The president engulfs the country in a new controversy about every week, and it often starts on Twitter. That's what happened Sunday when Donald Trump attacked the FBI and demanded an investigation into the bureau and the Obama administration. In all, there were eight tweets in the rant. But on the average day, how many times Trump tweets adds up to as many as 11 or 12 posts.
The very first tweet sent by now President Trump was in May 2009. He was self-promoting his appearance on The Late Show with David Letterman. "Be sure to tune in and watch Donald Trump on Late Night with David Letterman as he presents the Top Ten List tonight!" Trump wrote. That was just about nine years ago. Since, he has posted a total of 37,600 tweets, according to his Twitter profile. That works out to about 4,178 per year and 11 to 12 per day.
But since taking office, he is probably tweeting a bit less than on average — even though each individual tweet gets far more attention. During his first year in office, from Jan. 20, 2017, to Jan. 19, 2018, the president sent out 2,548 tweets according to the Trump Twitter Archive, which makes it easy to count how many posts the president has sent out in a specific time, or on a specific subject.
That would be a big decrease from his top tweeting days — just about seven per day during that first year in office. That would put Sunday's rants at above average.
The first tweet on the morning of Jan. 20, 2017 was posted at 7:31 a.m., technically before he was sworn in as president. "It all begins today!" Trump wrote. "I will see you at 11:00 A.M. for the swearing-in. THE MOVEMENT CONTINUES - THE WORK BEGINS!" But the tweeting didn't continue at the same pace.
To compare and contrast, the president sent out 3,652 tweets in 2016. That amounts to just about 10 per day. Before that, Trump didn't start to tweet very much until 2013. In that year alone, he sent out 5,767, or almost 16 tweets a day — more than twice what he currently sends. Since that year, he has had swings in one direction and then the other.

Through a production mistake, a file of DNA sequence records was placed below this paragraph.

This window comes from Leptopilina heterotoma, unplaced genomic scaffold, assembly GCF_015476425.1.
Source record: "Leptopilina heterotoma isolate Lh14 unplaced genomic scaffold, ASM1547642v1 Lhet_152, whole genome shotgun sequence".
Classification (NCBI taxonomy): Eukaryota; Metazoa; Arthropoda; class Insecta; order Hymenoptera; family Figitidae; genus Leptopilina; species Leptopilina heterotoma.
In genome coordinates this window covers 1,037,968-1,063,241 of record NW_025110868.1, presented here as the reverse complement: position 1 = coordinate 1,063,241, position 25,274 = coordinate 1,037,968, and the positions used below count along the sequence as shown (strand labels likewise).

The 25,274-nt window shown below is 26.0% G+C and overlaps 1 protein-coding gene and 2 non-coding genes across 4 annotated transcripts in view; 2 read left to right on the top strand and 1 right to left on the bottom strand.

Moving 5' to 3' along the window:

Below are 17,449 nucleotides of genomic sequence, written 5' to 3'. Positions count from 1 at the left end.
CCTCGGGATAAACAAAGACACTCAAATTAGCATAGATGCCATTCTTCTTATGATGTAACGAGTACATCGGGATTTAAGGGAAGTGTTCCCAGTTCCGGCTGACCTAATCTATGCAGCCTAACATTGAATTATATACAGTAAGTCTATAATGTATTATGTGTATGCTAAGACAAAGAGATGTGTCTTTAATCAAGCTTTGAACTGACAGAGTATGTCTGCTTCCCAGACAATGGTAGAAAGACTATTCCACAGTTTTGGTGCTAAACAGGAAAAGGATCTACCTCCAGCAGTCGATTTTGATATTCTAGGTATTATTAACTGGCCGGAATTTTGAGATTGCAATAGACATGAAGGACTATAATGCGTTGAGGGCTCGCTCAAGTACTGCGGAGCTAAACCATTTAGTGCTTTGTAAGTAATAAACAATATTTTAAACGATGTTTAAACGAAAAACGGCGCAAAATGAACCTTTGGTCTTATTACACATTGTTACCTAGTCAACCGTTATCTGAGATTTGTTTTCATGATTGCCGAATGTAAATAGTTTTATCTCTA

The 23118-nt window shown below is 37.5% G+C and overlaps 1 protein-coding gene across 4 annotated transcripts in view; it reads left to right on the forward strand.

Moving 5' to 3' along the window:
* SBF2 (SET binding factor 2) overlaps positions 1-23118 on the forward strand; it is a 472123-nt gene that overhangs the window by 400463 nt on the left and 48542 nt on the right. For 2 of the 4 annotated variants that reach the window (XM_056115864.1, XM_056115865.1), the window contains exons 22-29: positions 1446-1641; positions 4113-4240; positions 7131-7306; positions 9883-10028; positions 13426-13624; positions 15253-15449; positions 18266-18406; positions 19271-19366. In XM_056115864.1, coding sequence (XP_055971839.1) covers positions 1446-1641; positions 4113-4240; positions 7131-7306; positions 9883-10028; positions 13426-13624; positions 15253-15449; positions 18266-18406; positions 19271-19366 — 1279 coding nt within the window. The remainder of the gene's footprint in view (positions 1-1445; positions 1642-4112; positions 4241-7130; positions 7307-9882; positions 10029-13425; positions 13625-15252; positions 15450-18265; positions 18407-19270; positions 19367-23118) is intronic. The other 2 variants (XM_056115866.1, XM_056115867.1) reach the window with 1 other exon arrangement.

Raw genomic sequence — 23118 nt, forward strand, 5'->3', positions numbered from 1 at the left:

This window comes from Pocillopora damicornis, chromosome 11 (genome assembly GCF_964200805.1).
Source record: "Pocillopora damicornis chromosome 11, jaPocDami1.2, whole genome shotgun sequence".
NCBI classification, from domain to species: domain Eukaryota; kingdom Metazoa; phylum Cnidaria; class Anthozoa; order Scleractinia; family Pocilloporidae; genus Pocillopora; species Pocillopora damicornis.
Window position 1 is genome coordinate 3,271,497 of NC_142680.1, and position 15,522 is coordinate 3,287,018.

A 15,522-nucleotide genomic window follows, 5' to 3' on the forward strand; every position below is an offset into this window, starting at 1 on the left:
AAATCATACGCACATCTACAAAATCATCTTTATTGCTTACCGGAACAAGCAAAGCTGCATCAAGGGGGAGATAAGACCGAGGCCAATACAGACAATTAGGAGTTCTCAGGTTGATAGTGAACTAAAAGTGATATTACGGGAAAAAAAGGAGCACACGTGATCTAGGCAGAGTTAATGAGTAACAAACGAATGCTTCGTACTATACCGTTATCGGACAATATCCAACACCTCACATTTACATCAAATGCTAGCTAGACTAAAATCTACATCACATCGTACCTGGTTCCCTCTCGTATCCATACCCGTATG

What Americans have paid more attention to than the exact frequency of the tweets is what the president has decided to write about. According to the Trump Twitter Archive, the top topic since becoming president is "fake news" followed by tweets that mention CNN, NBC, and The New York Times. His obsession with his media coverage seems to be the main focus.
When you consider all time, his main mentions in tweets are the words "loser," "dumb" or "dummy," "loser," and "stupid." There's another chunk of negative words and insults that are used frequently, too.
Of all the accounts that he mentions on Twitter — since becoming president — the account for Fox & Friends, @foxandfriends, is the most common, the Trump Twitter Archive shows. That's followed by mentions of himself, @realDonaldTrump, with 95. The accounts @WhiteHouse and @FoxNews round out the top four with 80 and 69 respectively.
Of all his tweets, though, only the most dramatic are seen by the majority of Americans. Just 4 percent of Americans say they have a Twitter account, follow the president, and regularly see his tweets there, according to a Gallup poll released last week. And it points to Democrats interacting with them more than Republicans.
Still, many more see the tweets when they're later reported in the media or discussed on TV. And they often are.